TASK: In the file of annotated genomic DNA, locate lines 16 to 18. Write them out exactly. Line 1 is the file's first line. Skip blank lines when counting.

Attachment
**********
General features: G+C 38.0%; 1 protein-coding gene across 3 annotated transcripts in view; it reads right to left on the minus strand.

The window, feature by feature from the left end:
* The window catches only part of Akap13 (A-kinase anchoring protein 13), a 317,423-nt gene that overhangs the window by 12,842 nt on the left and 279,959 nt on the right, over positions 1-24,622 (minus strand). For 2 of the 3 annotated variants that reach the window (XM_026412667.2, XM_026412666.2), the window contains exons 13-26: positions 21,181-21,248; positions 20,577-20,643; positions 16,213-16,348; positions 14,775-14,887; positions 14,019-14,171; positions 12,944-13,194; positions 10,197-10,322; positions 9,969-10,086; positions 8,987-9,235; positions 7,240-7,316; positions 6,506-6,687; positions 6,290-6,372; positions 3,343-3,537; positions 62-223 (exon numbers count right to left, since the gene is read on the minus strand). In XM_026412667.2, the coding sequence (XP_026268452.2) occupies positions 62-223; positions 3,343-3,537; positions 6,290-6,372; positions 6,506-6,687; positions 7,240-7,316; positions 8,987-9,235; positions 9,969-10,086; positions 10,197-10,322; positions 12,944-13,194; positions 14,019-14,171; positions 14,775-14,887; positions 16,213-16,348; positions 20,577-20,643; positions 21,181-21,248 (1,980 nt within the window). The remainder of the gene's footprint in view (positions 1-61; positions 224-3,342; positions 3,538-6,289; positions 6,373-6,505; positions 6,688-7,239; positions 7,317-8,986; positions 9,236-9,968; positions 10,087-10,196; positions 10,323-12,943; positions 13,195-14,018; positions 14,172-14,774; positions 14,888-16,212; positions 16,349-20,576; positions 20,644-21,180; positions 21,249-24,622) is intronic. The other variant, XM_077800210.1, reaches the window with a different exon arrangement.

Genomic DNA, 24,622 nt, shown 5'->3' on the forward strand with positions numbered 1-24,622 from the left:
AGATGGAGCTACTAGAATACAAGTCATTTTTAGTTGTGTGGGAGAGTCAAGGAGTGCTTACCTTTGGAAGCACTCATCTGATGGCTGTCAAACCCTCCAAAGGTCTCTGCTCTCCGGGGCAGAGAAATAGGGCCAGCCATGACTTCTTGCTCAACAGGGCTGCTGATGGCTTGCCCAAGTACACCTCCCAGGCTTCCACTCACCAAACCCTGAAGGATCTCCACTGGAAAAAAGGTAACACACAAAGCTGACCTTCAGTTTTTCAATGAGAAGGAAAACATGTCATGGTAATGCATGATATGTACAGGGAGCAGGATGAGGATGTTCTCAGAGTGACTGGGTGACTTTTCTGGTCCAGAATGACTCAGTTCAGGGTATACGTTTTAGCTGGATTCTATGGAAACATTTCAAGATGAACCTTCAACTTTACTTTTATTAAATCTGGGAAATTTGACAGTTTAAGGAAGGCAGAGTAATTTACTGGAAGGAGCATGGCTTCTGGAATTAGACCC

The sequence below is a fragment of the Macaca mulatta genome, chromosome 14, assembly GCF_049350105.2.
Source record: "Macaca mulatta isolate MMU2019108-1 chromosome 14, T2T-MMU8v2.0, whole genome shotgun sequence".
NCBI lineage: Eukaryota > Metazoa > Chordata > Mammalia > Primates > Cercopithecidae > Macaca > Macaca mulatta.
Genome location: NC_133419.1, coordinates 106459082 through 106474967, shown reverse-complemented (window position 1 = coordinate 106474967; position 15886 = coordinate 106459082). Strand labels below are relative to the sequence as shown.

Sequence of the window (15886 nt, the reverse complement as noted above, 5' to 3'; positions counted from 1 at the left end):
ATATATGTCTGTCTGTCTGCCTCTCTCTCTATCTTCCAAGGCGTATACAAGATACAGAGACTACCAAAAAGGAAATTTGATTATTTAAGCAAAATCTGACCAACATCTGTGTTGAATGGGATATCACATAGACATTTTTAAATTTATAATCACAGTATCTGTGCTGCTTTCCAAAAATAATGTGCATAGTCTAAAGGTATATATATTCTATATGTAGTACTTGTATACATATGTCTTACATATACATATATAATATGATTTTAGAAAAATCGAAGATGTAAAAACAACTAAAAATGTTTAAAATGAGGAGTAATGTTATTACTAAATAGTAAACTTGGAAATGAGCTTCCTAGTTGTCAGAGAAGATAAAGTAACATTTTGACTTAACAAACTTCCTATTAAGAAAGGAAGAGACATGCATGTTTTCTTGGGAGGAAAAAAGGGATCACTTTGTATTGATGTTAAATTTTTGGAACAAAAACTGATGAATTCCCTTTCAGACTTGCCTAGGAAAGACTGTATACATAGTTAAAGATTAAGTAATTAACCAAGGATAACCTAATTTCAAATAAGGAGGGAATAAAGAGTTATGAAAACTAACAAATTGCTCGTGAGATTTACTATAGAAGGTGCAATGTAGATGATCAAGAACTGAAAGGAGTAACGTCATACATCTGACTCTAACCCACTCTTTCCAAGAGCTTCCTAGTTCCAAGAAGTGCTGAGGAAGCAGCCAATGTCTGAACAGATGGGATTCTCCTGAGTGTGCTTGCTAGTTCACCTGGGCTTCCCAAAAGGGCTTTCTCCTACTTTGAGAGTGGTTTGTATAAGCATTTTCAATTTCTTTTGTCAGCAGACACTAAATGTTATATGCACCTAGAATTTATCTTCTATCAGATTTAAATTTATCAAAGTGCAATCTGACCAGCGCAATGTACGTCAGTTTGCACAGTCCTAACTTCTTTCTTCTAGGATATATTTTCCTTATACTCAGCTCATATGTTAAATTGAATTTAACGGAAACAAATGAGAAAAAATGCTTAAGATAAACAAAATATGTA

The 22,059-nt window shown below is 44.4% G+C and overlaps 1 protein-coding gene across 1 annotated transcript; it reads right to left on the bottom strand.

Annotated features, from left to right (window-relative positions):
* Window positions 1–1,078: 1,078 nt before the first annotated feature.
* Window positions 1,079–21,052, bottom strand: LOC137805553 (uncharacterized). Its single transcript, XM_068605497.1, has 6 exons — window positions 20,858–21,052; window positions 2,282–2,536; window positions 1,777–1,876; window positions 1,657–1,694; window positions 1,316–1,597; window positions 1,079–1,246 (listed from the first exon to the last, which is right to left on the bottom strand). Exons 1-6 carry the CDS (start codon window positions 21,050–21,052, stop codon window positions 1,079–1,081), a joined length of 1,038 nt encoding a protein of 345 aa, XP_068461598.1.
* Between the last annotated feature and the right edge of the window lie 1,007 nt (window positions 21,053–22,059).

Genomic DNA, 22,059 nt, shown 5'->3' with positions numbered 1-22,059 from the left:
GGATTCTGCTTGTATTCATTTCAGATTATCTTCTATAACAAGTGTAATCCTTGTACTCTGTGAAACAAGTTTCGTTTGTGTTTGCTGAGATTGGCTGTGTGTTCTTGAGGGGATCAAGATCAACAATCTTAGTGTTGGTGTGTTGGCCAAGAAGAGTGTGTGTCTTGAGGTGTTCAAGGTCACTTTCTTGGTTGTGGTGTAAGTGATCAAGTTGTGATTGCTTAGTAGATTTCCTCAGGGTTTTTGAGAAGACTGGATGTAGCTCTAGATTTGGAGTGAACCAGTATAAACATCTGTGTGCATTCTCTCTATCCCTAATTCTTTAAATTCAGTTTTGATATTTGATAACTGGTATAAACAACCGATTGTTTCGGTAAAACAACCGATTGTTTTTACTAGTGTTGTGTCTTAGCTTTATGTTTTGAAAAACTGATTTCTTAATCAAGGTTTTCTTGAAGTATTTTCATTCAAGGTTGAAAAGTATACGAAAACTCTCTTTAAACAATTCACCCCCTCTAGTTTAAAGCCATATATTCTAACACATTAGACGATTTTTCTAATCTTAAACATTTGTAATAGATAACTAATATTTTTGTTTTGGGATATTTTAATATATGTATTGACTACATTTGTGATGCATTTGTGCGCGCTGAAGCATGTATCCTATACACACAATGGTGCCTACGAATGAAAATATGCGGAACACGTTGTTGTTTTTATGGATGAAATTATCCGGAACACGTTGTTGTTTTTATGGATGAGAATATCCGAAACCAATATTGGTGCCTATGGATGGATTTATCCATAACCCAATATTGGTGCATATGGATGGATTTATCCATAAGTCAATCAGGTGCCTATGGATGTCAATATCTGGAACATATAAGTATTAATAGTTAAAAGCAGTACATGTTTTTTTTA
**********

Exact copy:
* Between the last annotated feature and the right edge of the window lie 1,007 nt (window positions 21,053–22,059).

Genomic DNA, 22,059 nt, shown 5'->3' with positions numbered 1-22,059 from the left:
GGATTCTGCTTGTATTCATTTCAGATTATCTTCTATAACAAGTGTAATCCTTGTACTCTGTGAAACAAGTTTCGTTTGTGTTTGCTGAGATTGGCTGTGTGTTCTTGAGGGGATCAAGATCAACAATCTTAGTGTTGGTGTGTTGGCCAAGAAGAGTGTGTGTCTTGAGGTGTTCAAGGTCACTTTCTTGGTTGTGGTGTAAGTGATCAAGTTGTGATTGCTTAGTAGATTTCCTCAGGGTTTTTGAGAAGACTGGATGTAGCTCTAGATTTGGAGTGAACCAGTATAAACATCTGTGTGCATTCTCTCTATCCCTAATTCTTTAAATTCAGTTTTGATATTTGATAACTGGTATAAACAACCGATTGTTTCGGTAAAACAACCGATTGTTTTTACTAGTGTTGTGTCTTAGCTTTATGTTTTGAAAAACTGATTTCTTAATCAAGGTTTTCTTGAAGTATTTTCATTCAAGGTTGAAAAGTATACGAAAACTCTCTTTAAACAATTCACCCCCTCTAGTTTAAAGCCATATATTCTAACACATTAGACGATTTTTCTAATCTTAAACATTTGTAATAGATAACTAATATTTTTGTTTTGGGATATTTTAATATATGTATTGACTACATTTGTGATGCATTTGTGCGCGCTGAAGCATGTATCCTATACACACAATGGTGCCTACGAATGAAAATATGCGGAACACGTTGTTGTTTTTATGGATGAAATTATCCGGAACACGTTGTTGTTTTTATGGATGAGAATATCCGAAACCAATATTGGTGCCTATGGATGGATTTATCCATAACCCAATATTGGTGCATATGGATGGATTTATCCATAAGTCAATCAGGTGCCTATGGATGTCAATATCTGGAACATATAAGTATTAATAGTTAAAAGCAGTACATGTTTTTTTTA